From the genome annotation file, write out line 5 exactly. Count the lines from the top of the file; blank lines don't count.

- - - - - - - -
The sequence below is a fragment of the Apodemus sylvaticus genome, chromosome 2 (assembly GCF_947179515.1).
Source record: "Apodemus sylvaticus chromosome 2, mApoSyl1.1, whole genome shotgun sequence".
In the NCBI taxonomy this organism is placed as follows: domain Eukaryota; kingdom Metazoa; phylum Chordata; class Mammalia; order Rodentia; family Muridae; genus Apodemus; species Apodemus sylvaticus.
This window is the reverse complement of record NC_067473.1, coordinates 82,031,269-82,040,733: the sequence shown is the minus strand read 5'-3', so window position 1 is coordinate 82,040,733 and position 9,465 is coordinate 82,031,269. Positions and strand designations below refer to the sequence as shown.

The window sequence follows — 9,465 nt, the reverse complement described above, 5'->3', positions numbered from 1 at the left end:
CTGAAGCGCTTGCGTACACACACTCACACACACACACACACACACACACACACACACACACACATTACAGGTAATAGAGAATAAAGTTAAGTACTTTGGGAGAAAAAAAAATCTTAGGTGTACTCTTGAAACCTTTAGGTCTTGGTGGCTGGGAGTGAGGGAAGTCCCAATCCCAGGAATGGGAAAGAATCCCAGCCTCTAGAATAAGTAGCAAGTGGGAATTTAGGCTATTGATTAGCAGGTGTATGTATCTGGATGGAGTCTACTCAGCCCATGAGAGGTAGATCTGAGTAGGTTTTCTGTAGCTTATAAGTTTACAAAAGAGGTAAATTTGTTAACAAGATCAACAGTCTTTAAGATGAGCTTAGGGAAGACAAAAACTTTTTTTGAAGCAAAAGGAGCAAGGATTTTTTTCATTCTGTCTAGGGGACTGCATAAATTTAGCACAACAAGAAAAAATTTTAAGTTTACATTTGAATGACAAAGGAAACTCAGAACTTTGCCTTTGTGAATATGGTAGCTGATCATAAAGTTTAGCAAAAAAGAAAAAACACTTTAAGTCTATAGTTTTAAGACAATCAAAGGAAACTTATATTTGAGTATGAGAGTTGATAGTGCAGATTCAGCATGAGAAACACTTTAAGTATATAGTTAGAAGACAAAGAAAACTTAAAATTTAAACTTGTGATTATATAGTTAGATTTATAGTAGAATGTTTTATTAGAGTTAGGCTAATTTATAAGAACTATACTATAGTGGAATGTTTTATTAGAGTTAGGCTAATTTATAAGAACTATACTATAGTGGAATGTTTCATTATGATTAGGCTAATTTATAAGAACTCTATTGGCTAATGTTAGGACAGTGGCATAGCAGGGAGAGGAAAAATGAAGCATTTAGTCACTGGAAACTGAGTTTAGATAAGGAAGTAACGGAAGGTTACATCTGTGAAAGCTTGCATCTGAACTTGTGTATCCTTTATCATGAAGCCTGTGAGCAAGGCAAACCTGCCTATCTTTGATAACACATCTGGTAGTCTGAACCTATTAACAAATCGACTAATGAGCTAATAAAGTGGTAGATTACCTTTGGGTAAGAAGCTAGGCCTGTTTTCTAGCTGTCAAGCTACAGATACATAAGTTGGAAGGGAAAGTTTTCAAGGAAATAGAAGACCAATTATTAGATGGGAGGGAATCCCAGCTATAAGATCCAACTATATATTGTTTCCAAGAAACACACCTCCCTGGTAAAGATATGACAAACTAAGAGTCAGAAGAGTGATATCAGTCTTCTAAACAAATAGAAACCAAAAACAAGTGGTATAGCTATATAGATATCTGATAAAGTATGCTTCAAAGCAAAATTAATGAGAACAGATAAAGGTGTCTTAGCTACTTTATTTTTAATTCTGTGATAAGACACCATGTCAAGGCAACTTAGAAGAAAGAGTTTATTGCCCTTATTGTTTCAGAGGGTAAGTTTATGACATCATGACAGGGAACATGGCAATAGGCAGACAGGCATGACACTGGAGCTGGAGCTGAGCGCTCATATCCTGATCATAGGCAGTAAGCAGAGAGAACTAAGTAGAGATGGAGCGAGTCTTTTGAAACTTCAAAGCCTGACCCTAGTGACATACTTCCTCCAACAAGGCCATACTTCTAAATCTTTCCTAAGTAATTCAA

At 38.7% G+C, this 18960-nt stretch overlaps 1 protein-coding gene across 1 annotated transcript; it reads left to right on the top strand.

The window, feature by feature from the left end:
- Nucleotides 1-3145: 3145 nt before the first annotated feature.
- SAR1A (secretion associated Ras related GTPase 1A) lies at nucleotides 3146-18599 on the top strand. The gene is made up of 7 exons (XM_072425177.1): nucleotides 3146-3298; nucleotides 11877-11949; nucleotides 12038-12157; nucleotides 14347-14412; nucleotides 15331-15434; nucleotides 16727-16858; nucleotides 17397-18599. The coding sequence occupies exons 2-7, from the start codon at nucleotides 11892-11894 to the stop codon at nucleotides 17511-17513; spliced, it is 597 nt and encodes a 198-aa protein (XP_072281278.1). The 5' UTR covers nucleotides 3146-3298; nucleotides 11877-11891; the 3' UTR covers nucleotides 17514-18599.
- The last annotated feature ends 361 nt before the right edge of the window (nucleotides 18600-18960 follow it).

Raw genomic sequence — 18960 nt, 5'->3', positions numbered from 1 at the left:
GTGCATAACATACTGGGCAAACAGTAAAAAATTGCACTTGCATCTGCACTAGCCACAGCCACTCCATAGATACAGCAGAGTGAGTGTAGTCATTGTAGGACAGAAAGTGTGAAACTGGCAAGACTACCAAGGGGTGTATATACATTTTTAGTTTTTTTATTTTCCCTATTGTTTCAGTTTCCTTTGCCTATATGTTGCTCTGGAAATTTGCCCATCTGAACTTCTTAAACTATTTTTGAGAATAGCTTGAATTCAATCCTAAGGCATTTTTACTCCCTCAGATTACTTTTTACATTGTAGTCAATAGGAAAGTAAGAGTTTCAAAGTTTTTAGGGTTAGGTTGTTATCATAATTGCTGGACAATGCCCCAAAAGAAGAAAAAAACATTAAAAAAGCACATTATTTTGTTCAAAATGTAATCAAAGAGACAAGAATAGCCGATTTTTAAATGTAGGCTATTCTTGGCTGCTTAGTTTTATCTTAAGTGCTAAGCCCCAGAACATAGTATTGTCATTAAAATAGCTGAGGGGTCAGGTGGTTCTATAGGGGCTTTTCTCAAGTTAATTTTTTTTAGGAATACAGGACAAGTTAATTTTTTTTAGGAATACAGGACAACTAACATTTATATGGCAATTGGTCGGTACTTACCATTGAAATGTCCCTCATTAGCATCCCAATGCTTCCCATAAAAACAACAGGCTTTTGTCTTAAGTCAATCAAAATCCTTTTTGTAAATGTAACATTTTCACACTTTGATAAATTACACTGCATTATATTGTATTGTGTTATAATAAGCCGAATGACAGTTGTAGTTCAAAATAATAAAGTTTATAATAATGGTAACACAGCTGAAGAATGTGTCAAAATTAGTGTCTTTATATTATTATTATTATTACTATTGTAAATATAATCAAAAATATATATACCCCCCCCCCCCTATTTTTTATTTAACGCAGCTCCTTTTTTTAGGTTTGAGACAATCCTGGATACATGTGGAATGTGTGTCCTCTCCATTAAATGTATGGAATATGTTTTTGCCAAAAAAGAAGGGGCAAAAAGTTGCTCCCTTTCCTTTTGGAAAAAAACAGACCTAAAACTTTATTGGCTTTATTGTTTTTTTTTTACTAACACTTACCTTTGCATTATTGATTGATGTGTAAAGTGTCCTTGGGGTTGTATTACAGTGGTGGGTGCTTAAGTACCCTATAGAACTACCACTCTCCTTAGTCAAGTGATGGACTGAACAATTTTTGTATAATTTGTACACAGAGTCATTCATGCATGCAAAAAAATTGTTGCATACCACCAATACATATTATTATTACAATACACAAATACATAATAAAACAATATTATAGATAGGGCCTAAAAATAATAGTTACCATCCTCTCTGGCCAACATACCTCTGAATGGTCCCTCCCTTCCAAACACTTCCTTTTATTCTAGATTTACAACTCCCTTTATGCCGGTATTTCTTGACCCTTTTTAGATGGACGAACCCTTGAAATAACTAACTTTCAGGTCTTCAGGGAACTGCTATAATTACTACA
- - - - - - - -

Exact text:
The window sequence follows — 9,465 nt, the reverse complement described above, 5'->3', positions numbered from 1 at the left end: